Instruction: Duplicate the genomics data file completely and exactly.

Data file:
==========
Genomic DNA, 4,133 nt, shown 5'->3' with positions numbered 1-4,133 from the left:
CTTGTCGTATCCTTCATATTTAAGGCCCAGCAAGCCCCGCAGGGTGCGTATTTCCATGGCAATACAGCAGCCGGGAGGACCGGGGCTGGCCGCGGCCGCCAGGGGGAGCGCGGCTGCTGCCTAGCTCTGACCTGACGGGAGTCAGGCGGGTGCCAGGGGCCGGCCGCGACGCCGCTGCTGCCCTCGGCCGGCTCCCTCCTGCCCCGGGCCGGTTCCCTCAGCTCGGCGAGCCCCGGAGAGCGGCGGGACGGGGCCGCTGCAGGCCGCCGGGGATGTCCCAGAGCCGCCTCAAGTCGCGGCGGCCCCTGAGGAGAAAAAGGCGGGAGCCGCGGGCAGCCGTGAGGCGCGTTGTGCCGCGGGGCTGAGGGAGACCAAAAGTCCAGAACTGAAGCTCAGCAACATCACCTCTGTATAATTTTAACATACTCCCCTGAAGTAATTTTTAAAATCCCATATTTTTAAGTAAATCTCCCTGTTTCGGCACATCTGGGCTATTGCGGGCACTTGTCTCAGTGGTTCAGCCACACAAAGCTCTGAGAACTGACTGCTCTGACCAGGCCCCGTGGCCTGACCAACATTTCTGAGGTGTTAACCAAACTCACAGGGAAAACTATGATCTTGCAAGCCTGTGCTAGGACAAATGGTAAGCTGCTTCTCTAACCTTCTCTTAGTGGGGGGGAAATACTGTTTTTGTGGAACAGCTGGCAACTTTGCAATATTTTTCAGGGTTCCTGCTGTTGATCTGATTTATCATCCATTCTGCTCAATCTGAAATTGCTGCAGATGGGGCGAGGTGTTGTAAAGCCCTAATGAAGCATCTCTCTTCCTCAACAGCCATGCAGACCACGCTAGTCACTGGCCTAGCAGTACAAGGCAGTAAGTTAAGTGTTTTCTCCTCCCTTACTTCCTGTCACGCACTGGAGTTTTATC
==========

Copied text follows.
Genomic DNA, 4,133 nt, shown 5'->3' with positions numbered 1-4,133 from the left:
CTTGTCGTATCCTTCATATTTAAGGCCCAGCAAGCCCCGCAGGGTGCGTATTTCCATGGCAATACAGCAGCCGGGAGGACCGGGGCTGGCCGCGGCCGCCAGGGGGAGCGCGGCTGCTGCCTAGCTCTGACCTGACGGGAGTCAGGCGGGTGCCAGGGGCCGGCCGCGACGCCGCTGCTGCCCTCGGCCGGCTCCCTCCTGCCCCGGGCCGGTTCCCTCAGCTCGGCGAGCCCCGGAGAGCGGCGGGACGGGGCCGCTGCAGGCCGCCGGGGATGTCCCAGAGCCGCCTCAAGTCGCGGCGGCCCCTGAGGAGAAAAAGGCGGGAGCCGCGGGCAGCCGTGAGGCGCGTTGTGCCGCGGGGCTGAGGGAGACCAAAAGTCCAGAACTGAAGCTCAGCAACATCACCTCTGTATAATTTTAACATACTCCCCTGAAGTAATTTTTAAAATCCCATATTTTTAAGTAAATCTCCCTGTTTCGGCACATCTGGGCTATTGCGGGCACTTGTCTCAGTGGTTCAGCCACACAAAGCTCTGAGAACTGACTGCTCTGACCAGGCCCCGTGGCCTGACCAACATTTCTGAGGTGTTAACCAAACTCACAGGGAAAACTATGATCTTGCAAGCCTGTGCTAGGACAAATGGTAAGCTGCTTCTCTAACCTTCTCTTAGTGGGGGGGAAATACTGTTTTTGTGGAACAGCTGGCAACTTTGCAATATTTTTCAGGGTTCCTGCTGTTGATCTGATTTATCATCCATTCTGCTCAATCTGAAATTGCTGCAGATGGGGCGAGGTGTTGTAAAGCCCTAATGAAGCATCTCTCTTCCTCAACAGCCATGCAGACCACGCTAGTCACTGGCCTAGCAGTACAAGGCAGTAAGTTAAGTGTTTTCTCCTCCCTTACTTCCTGTCACGCACTGGAGTTTTATC